Following the budget’s rollout, house prices have begun to drop in Metro Vancouver

Following the budget’s rollout, house prices have begun to drop in Metro Vancouver

Days after British Columbia’s ruling New Democratic Party (NDP) unveiled its 2018-19 budget, house prices in the Metro Vancouver region have already begun to drop—in one case by as much as 73%.

The asking price for a home on the 10000 block of Seaword Court in Richmond’s Ironwood neighbourhood has dropped from the original listing price of $5.8m on February 14 to $1.5m today, according to data sent to ThinkPol by an industry insider.

“This is just the tip of the iceberg,” the insider said. “Many sellers are delisting and relisting to hide price falls and reset days on the market counter.”

Meanwhile, the asking price for a property on the 11000 block of Blundell Road in Richmond’s McLennan neighbourhood, which was originally listed for $4.6m, has dropped by nearly half to $2.3m, the data revealed.

Finance Minister Carole James, who unveiled the budget last Tuesday, said she hoped her government’s 30-point plan would moderate the housing market.

“We have to make sure that people can live in the community they work in, in the communities their children go to school in,” she told reporters the day after the budget was presented. “I hope you will see more affordable housing.”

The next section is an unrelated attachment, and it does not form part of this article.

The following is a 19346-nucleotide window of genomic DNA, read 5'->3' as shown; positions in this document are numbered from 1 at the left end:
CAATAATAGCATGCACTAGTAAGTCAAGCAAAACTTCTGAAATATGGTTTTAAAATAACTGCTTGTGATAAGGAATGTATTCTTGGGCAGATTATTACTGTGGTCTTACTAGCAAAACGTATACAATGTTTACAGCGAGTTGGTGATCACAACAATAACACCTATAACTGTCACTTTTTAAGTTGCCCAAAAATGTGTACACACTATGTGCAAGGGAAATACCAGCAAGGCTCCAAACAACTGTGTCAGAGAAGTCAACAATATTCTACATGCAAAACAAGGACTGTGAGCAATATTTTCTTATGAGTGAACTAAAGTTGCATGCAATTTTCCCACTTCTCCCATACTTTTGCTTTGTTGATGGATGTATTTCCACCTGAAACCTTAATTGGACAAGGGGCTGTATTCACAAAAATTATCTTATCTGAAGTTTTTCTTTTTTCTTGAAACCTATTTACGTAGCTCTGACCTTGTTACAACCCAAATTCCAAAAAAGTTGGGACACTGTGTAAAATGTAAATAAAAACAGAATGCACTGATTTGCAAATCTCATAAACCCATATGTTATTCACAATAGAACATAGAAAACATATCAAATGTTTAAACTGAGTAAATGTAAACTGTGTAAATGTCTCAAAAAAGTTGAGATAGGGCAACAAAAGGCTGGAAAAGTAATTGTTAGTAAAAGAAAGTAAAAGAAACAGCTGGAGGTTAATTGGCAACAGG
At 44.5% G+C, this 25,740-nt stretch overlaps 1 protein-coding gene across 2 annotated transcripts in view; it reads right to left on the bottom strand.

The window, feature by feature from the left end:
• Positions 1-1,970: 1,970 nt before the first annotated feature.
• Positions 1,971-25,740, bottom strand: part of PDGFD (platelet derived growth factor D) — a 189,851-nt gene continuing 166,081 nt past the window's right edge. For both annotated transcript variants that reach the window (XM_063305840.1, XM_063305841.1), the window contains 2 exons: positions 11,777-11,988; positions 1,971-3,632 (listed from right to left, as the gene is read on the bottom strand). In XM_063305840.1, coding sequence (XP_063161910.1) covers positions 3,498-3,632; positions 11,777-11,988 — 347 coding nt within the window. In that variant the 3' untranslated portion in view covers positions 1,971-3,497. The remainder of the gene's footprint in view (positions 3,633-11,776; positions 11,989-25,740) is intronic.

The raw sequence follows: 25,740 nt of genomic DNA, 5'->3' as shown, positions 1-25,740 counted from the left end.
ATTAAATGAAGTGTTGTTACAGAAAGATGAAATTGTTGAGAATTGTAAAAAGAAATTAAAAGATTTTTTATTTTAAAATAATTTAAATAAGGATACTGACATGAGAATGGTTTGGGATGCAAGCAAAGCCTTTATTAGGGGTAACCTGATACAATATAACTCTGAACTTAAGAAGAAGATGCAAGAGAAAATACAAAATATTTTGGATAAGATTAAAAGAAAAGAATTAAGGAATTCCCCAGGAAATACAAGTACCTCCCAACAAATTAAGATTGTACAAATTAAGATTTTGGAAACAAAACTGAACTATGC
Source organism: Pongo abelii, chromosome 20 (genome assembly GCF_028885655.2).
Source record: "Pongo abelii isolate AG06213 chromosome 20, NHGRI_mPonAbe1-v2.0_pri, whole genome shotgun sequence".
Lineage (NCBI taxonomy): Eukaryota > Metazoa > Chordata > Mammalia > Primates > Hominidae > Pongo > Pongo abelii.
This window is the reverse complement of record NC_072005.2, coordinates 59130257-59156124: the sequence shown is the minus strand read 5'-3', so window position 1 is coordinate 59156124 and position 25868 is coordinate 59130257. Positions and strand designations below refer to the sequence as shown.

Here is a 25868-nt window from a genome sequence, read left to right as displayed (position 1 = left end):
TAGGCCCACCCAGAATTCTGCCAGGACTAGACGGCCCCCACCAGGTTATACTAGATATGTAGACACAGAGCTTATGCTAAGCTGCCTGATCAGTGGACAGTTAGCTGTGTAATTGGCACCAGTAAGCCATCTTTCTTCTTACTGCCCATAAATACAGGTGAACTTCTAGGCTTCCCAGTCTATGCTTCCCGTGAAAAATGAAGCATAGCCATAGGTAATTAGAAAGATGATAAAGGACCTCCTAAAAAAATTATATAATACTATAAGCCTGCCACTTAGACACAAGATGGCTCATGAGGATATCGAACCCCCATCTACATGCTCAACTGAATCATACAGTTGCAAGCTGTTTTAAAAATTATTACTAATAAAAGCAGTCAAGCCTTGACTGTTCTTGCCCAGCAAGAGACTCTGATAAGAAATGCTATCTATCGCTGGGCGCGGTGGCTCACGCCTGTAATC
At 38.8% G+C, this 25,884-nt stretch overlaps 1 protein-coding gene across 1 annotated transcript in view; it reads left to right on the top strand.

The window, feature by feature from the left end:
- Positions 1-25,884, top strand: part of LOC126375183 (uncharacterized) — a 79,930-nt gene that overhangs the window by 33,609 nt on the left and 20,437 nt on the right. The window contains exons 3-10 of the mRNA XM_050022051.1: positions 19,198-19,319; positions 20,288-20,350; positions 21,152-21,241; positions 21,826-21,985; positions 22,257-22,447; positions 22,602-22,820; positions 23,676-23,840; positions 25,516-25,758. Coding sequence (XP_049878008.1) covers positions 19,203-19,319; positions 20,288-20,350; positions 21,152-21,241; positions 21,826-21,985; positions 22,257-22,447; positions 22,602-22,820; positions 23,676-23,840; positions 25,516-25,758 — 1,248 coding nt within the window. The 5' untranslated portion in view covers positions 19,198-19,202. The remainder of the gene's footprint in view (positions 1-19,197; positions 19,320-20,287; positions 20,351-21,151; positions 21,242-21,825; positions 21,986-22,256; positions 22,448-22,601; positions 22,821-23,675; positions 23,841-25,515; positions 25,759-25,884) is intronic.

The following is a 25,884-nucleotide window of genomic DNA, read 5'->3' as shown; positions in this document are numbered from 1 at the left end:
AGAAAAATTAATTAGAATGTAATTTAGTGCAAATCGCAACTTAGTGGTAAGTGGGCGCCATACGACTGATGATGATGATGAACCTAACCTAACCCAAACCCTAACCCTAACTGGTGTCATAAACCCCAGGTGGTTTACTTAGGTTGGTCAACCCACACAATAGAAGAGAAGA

The real estate industry has expressed concern about the possible negative impact of the budget measures on housing affordability.

“The budget introduces new taxes, hints at future taxes, and hikes existing taxes on housing,” said Jill Oudil, president of the Real Estate Board of Greater Vancouver (REBGV). “Taxes don’t make homes more affordable.”

The British Columbia Real Estate Association (BCREA) has also expressed pessimism about the budget.

“The new tax measures introduced by the government to ‘stabilize the housing market’ are unlikely to achieve the intended objective,” the BCREA said in a release. “The taxes ignore the major culprit – matching housing supply and demand within a reasonable timeframe. Additional taxes, whether targeted at foreign buyers or speculators, do not reduce the gap between when a housing project starts, and when it is available to purchase.

Also read: BCREA wants transitional rules for real estate transactions impacted by new and expanded taxes


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